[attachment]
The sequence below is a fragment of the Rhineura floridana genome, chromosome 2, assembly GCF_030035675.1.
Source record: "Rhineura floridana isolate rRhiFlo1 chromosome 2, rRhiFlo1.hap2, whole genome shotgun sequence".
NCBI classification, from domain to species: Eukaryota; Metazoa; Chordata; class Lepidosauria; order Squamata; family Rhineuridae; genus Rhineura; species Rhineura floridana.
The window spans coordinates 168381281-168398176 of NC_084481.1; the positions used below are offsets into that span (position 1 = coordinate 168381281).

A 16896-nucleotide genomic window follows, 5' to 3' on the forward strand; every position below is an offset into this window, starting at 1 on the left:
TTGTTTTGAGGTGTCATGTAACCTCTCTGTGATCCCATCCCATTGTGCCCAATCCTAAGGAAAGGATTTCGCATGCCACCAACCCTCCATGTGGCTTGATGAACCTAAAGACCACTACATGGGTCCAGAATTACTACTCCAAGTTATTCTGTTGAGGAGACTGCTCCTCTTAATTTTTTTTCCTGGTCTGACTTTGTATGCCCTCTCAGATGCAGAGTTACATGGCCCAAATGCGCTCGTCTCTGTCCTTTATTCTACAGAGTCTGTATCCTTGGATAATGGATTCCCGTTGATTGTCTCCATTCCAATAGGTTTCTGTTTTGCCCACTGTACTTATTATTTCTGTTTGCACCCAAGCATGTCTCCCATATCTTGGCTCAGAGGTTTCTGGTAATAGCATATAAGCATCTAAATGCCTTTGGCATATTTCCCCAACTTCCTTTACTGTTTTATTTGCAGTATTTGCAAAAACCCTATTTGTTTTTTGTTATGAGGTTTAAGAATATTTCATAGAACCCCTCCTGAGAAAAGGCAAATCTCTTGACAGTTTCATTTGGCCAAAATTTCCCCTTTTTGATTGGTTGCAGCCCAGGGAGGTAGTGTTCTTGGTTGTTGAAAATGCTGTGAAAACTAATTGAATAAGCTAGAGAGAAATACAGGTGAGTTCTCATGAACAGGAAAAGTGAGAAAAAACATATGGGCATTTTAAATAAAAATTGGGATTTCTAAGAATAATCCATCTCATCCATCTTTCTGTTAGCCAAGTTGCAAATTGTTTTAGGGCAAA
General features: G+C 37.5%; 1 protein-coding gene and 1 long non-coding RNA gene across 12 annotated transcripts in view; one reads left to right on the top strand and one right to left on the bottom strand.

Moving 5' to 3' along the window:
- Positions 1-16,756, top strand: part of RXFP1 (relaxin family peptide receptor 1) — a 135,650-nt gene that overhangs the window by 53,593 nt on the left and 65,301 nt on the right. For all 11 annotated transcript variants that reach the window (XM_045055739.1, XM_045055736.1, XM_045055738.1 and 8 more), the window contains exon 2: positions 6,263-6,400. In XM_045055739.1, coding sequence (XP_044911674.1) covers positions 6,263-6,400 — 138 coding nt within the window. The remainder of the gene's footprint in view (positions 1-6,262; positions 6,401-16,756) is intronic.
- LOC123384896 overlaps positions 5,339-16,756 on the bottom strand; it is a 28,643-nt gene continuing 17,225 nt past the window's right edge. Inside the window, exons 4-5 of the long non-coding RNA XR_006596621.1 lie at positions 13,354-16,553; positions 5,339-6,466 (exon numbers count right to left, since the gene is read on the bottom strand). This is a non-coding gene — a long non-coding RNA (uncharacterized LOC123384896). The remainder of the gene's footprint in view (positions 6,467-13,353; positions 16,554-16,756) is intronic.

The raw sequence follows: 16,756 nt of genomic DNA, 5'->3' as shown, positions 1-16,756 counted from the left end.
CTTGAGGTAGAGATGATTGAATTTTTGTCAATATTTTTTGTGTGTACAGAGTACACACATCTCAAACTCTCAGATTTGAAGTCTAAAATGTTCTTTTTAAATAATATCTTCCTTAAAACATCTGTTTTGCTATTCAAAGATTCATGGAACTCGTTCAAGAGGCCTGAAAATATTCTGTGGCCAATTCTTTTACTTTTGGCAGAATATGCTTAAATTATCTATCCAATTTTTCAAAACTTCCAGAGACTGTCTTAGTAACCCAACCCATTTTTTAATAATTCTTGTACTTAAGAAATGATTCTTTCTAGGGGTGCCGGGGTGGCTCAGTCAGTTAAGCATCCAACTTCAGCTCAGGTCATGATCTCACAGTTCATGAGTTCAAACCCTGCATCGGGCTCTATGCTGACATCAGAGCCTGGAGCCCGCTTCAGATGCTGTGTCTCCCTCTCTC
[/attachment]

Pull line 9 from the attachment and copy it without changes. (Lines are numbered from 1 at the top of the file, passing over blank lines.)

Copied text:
- Positions 1-16,756, top strand: part of RXFP1 (relaxin family peptide receptor 1) — a 135,650-nt gene that overhangs the window by 53,593 nt on the left and 65,301 nt on the right. For all 11 annotated transcript variants that reach the window (XM_045055739.1, XM_045055736.1, XM_045055738.1 and 8 more), the window contains exon 2: positions 6,263-6,400. In XM_045055739.1, coding sequence (XP_044911674.1) covers positions 6,263-6,400 — 138 coding nt within the window. The remainder of the gene's footprint in view (positions 1-6,262; positions 6,401-16,756) is intronic.